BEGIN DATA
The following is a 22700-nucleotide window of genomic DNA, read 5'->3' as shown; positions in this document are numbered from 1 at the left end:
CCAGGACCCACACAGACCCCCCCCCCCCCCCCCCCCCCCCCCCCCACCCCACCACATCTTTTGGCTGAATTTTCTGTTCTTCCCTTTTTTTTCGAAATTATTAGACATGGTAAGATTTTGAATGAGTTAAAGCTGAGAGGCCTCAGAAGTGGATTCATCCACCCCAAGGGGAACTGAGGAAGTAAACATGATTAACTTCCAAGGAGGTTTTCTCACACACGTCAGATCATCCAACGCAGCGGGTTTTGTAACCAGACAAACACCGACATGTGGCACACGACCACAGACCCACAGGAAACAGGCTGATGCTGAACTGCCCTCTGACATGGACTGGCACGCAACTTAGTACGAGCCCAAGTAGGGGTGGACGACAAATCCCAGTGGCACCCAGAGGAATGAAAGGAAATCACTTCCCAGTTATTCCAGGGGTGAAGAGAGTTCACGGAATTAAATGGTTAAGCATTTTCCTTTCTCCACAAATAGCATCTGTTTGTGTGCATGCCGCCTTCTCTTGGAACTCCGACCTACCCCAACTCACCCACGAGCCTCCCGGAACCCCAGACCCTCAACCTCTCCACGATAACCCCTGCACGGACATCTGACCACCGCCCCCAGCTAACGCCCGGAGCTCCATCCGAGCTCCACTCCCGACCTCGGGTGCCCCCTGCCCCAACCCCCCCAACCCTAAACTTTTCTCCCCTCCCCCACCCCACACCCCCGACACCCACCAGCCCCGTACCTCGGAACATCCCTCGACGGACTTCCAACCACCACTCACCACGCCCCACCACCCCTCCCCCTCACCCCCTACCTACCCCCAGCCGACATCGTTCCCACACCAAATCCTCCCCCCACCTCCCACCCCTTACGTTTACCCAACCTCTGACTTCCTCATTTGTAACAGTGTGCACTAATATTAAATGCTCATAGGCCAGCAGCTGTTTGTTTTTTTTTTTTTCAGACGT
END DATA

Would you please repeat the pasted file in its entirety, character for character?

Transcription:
The following is a 22700-nucleotide window of genomic DNA, read 5'->3' as shown; positions in this document are numbered from 1 at the left end:
CCAGGACCCACACAGACCCCCCCCCCCCCCCCCCCCCCCCCCCCCACCCCACCACATCTTTTGGCTGAATTTTCTGTTCTTCCCTTTTTTTTCGAAATTATTAGACATGGTAAGATTTTGAATGAGTTAAAGCTGAGAGGCCTCAGAAGTGGATTCATCCACCCCAAGGGGAACTGAGGAAGTAAACATGATTAACTTCCAAGGAGGTTTTCTCACACACGTCAGATCATCCAACGCAGCGGGTTTTGTAACCAGACAAACACCGACATGTGGCACACGACCACAGACCCACAGGAAACAGGCTGATGCTGAACTGCCCTCTGACATGGACTGGCACGCAACTTAGTACGAGCCCAAGTAGGGGTGGACGACAAATCCCAGTGGCACCCAGAGGAATGAAAGGAAATCACTTCCCAGTTATTCCAGGGGTGAAGAGAGTTCACGGAATTAAATGGTTAAGCATTTTCCTTTCTCCACAAATAGCATCTGTTTGTGTGCATGCCGCCTTCTCTTGGAACTCCGACCTACCCCAACTCACCCACGAGCCTCCCGGAACCCCAGACCCTCAACCTCTCCACGATAACCCCTGCACGGACATCTGACCACCGCCCCCAGCTAACGCCCGGAGCTCCATCCGAGCTCCACTCCCGACCTCGGGTGCCCCCTGCCCCAACCCCCCCAACCCTAAACTTTTCTCCCCTCCCCCACCCCACACCCCCGACACCCACCAGCCCCGTACCTCGGAACATCCCTCGACGGACTTCCAACCACCACTCACCACGCCCCACCACCCCTCCCCCTCACCCCCTACCTACCCCCAGCCGACATCGTTCCCACACCAAATCCTCCCCCCACCTCCCACCCCTTACGTTTACCCAACCTCTGACTTCCTCATTTGTAACAGTGTGCACTAATATTAAATGCTCATAGGCCAGCAGCTGTTTGTTTTTTTTTTTTTCAGACGT